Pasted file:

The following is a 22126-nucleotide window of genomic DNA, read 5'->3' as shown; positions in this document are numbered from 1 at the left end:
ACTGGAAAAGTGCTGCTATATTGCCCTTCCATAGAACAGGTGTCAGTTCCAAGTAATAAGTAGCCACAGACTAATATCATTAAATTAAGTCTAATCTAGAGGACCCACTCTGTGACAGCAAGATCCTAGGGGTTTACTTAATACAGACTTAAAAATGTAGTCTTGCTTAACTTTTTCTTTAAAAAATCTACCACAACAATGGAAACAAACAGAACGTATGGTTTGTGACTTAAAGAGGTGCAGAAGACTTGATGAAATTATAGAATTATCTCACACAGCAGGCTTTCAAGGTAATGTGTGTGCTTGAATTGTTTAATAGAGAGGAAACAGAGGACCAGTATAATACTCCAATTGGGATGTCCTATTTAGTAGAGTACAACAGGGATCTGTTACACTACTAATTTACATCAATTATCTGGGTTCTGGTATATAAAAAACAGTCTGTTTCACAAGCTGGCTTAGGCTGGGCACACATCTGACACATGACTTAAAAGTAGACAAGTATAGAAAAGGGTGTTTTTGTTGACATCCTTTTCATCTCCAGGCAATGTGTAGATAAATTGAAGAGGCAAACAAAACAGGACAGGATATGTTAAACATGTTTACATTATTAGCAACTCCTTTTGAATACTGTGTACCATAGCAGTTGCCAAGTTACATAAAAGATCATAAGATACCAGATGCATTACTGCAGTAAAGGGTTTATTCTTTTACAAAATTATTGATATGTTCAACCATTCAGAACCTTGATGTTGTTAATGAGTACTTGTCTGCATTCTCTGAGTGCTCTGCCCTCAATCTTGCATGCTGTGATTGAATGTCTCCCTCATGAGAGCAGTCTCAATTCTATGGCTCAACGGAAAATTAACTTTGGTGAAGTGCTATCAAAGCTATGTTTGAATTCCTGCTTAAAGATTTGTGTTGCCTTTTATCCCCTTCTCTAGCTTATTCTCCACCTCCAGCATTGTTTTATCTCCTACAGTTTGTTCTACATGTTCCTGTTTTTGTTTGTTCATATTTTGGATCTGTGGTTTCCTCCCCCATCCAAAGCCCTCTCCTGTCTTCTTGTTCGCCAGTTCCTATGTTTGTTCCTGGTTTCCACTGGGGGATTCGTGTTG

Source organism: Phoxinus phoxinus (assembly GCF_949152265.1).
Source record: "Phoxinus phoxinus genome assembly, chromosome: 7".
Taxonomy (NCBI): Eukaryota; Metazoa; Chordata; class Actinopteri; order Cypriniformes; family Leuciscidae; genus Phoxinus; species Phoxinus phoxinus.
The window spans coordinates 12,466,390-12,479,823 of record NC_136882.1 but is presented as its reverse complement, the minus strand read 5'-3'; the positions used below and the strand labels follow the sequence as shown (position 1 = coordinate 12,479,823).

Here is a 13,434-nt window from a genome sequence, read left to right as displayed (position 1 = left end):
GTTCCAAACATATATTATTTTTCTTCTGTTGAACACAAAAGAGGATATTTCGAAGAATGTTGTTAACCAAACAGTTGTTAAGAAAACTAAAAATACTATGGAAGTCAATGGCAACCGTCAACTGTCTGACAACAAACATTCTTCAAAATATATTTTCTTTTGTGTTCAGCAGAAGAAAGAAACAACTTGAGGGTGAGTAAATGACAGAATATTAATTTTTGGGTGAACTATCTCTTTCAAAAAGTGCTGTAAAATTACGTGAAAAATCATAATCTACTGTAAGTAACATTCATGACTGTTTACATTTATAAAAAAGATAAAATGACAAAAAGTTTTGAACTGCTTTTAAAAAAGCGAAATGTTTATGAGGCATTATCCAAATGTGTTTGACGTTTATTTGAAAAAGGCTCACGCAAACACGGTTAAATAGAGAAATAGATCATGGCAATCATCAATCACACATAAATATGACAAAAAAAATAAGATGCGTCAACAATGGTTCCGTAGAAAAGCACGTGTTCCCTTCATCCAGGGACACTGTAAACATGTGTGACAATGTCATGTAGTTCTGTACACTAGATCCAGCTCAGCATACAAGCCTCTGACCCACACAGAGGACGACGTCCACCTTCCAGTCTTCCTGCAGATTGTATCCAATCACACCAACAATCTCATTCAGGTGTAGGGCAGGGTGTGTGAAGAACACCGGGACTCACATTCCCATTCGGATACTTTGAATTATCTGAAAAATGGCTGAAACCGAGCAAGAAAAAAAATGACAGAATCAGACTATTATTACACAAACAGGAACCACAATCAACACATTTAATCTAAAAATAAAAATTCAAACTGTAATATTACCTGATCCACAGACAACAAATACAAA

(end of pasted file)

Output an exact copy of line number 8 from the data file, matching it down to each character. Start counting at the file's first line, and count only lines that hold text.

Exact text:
GTTCCAAACATATATTATTTTTCTTCTGTTGAACACAAAAGAGGATATTTCGAAGAATGTTGTTAACCAAACAGTTGTTAAGAAAACTAAAAATACTATGGAAGTCAATGGCAACCGTCAACTGTCTGACAACAAACATTCTTCAAAATATATTTTCTTTTGTGTTCAGCAGAAGAAAGAAACAACTTGAGGGTGAGTAAATGACAGAATATTAATTTTTGGGTGAACTATCTCTTTCAAAAAGTGCTGTAAAATTACGTGAAAAATCATAATCTACTGTAAGTAACATTCATGACTGTTTACATTTATAAAAAAGATAAAATGACAAAAAGTTTTGAACTGCTTTTAAAAAAGCGAAATGTTTATGAGGCATTATCCAAATGTGTTTGACGTTTATTTGAAAAAGGCTCACGCAAACACGGTTAAATAGAGAAATAGATCATGGCAATCATCAATCACACATAAATATGACAAAAAAAATAAGATGCGTCAACAATGGTTCCGTAGAAAAGCACGTGTTCCCTTCATCCAGGGACACTGTAAACATGTGTGACAATGTCATGTAGTTCTGTACACTAGATCCAGCTCAGCATACAAGCCTCTGACCCACACAGAGGACGACGTCCACCTTCCAGTCTTCCTGCAGATTGTATCCAATCACACCAACAATCTCATTCAGGTGTAGGGCAGGGTGTGTGAAGAACACCGGGACTCACATTCCCATTCGGATACTTTGAATTATCTGAAAAATGGCTGAAACCGAGCAAGAAAAAAAATGACAGAATCAGACTATTATTACACAAACAGGAACCACAATCAACACATTTAATCTAAAAATAAAAATTCAAACTGTAATATTACCTGATCCACAGACAACAAATACAAA